The Burgess Shale

Oikozetetes seilacheri

A possible slug-like animal only known from two different types of shells

Oikozetetes seilacheri (USNM 276247a) – Holotype (left); (GSC 110395) – Paratype (right). Morphs A and B respectively, represented at opposite ends of a presumed slug-like animal. Morph A length = 2.5 mm, Morph B length = 3.5 mm. Specimen dry – direct light. Walcott Quarry.



Kingdom: Animalia
Phylum: Mollusca
Higher Taxonomic assignment: Unranked clade halwaxiids (stem group molluscs)
Species name: Oikozetetes seilacheri

Oikozetetes is thought to represent a halkieriid (Conway Morris, 1995). These organisms are generally considered to be related to the molluscs, although they may fall deeper in the lophotrochozoan stem (Conway Morris and Caron, 2007).

Described by: Conway Morris
Description date: 1995

Oikozetetes – from the Greek oikos, “home,” and the Latin zetetes, “quest,” referring to the challenge of classifying the fossils in their correct taxonomic “home.”

seilacheri – after the German paleontologist Adolf Seilacher.

Type Specimens: Holotype – UNSM 276247a in the National Museum of Natural History, Smithsonian Institution, Washington, DC, USA.
Other species:

Burgess Shale and vicinity: none

Other deposits: One unnamed species has been reported from the Lower Cambrian Mernmerna Formation, Flinders Ranges, South Australia (Paterson et al., 2009).

Age & Localities:

Middle Cambrian, Bathyuriscus-Elrathina Zone (approximately 505 million years ago).
Principal localities:

The Walcott Quarry on Fossil Ridge.

History of Research:

Brief history of research:

No research has been performed on the Burgess Shale Oikozetetes since its initial description by Conway Morris in 1995. Conway Morris noted the similarity of the shells to those of the recently-discovered Halkieria (Conway Morris and Peel, 1990, 1995), and proposed that the two distinct shell forms both belonged to a single animal. Since then, three Oikozetetes-like shells have been found alongside mineralized Halkieria-type sclerites in Australian sediments (Paterson et al., 2009).



All that is known of Oikozetetes is its two mineralized shells (morphs A and B), which typically grow to about 6 mm. The shells are thought to have sat at either end of a slug-like animal similar to Halkieria. This organism may have been covered in Wiwaxia-like sclerites, or may have simply had a tough skin that is never preserved. The frontal shell (morph A) resembles a scallop, with concentric ridges probably representing growth lines surrounding its posterior point; larger flanges form an arrowhead pointing towards the rear of the organism. The rear shell (morph B) is steeply arched and D-shaped, again bearing concentric ridges.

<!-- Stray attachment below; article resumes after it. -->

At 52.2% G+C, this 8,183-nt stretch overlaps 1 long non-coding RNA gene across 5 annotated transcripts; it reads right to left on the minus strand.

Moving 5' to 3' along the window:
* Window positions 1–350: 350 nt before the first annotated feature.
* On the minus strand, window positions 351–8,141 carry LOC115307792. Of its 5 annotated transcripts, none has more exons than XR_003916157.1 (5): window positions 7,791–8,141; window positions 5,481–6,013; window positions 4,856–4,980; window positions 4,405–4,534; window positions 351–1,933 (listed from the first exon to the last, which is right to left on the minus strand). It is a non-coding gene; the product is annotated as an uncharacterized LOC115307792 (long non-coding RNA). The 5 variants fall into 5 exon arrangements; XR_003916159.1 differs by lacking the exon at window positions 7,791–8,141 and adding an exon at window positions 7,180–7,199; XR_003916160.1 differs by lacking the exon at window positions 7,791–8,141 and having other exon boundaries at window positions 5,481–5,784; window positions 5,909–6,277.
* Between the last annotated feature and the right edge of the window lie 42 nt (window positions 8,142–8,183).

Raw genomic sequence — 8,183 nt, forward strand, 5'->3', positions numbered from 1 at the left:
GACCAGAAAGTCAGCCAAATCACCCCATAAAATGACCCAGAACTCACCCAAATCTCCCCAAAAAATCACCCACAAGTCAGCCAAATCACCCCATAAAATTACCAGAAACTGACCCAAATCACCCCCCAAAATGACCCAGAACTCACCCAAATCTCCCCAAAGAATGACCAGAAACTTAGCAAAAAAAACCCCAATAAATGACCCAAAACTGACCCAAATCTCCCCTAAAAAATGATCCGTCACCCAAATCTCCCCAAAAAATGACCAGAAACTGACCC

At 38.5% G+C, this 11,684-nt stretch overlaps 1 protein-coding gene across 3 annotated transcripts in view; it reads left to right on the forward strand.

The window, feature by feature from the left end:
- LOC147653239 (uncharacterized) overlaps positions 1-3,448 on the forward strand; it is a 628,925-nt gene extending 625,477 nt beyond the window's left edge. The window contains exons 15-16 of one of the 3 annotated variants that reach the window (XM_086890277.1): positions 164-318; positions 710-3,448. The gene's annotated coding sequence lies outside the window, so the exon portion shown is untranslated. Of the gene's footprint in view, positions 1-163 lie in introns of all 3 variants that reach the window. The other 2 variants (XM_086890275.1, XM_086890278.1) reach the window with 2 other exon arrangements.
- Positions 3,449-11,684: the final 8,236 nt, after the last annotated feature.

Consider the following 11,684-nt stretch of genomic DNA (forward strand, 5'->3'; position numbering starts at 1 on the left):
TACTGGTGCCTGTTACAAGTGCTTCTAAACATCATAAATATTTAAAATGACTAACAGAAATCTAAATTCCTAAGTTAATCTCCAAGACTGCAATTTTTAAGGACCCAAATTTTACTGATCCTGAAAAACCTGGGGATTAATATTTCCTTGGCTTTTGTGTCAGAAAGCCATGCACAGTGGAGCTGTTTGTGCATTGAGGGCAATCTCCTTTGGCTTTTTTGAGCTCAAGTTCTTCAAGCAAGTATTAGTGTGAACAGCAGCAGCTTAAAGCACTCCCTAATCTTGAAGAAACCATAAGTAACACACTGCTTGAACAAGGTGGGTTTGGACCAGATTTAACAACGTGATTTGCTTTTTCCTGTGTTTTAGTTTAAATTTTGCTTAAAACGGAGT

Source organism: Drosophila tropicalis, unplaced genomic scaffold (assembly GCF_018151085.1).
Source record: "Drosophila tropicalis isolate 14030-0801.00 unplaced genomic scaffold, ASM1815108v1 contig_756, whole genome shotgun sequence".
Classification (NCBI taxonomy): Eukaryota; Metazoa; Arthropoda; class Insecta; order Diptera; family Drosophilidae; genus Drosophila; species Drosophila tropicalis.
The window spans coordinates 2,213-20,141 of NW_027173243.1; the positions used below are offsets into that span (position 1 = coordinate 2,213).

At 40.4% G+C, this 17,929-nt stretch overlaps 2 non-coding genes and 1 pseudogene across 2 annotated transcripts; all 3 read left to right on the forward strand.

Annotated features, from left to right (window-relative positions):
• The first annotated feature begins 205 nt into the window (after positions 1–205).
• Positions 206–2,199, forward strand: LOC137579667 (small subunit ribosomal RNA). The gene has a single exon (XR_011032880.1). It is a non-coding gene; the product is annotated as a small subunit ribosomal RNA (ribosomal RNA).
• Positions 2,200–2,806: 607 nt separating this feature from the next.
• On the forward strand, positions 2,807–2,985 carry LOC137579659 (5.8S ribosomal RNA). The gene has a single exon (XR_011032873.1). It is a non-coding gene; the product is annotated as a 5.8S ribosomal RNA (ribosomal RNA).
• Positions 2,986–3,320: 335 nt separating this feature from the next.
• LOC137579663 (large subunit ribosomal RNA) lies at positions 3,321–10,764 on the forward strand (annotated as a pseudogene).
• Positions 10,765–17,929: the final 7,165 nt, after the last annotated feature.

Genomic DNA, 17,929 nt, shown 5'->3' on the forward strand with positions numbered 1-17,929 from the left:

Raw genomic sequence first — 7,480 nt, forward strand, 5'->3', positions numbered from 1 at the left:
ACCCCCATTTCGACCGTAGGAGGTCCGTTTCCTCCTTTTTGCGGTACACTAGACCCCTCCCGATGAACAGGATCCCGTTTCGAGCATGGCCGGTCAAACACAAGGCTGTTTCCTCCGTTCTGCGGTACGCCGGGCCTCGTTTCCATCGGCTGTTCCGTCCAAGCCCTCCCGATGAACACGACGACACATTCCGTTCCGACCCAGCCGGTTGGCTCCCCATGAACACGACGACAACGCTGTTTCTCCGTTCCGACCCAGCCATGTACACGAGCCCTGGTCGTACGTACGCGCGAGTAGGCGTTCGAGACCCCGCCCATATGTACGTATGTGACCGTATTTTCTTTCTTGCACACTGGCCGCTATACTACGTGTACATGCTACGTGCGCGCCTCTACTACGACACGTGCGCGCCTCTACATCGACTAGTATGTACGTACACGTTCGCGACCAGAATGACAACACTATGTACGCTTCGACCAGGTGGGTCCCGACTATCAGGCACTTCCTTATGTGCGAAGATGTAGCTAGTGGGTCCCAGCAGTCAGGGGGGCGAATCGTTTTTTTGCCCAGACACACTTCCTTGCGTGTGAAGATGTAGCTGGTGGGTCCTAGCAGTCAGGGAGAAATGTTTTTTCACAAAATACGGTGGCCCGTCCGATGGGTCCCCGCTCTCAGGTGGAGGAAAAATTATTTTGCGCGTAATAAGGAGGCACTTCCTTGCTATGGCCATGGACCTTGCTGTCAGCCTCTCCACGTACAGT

Oikozetetes is rare and is often misidentified in the collections as fragments of the animal Scenella. Conway Morris’s (1995) description included 29 specimens.

Maximum Size:
10 mm


Life habits: Epibenthic, Mobile
Feeding strategies: Herbivorous
Ecological Interpretations:

As with other Burgess Shale slug-like forms, Oikozetetes probably fed on the cyanobacterial Morania mats that grew on the Cambrian sea floor (Caron et al., 2006).


CARON, J.-B., A. H. SCHELTEMA, C. SCHANDER AND D. RUDKIN. 2006. A soft-bodied mollusc with radula from the Middle Cambrian Burgess Shale. Nature, 442: 159-163.

CONWAY MORRIS, S. 1995. Enigmatic shells, possibly halkieriid, from the Middle Cambrian Burgess Shale, British Columbia. Neues Jahrbuch für Geologie und Palaeontologie. Abhandlungen, 195: 319-331.

CONWAY MORRIS, S. AND J. S. PEEL. 1990. Articulated halkieriids from the Lower Cambrian of north Greenland. Nature, 345: 802-805.

CONWAY MORRIS, S. AND J. S. PEEL. 1995. Articulated halkieriids from the Lower Cambrian of North Greenland and their role in early protostome evolution. Philosophical Transactions of the Royal Society of London Series B, 347: 305-358.

PATERSON, J. R., G. A. BROCK AND C. B. SKOVSTED. 2009. Oikozetetes from the early Cambrian of South Australia: implications for halkieriid affinities and functional morphology. Lethaia, 42: 199-203.

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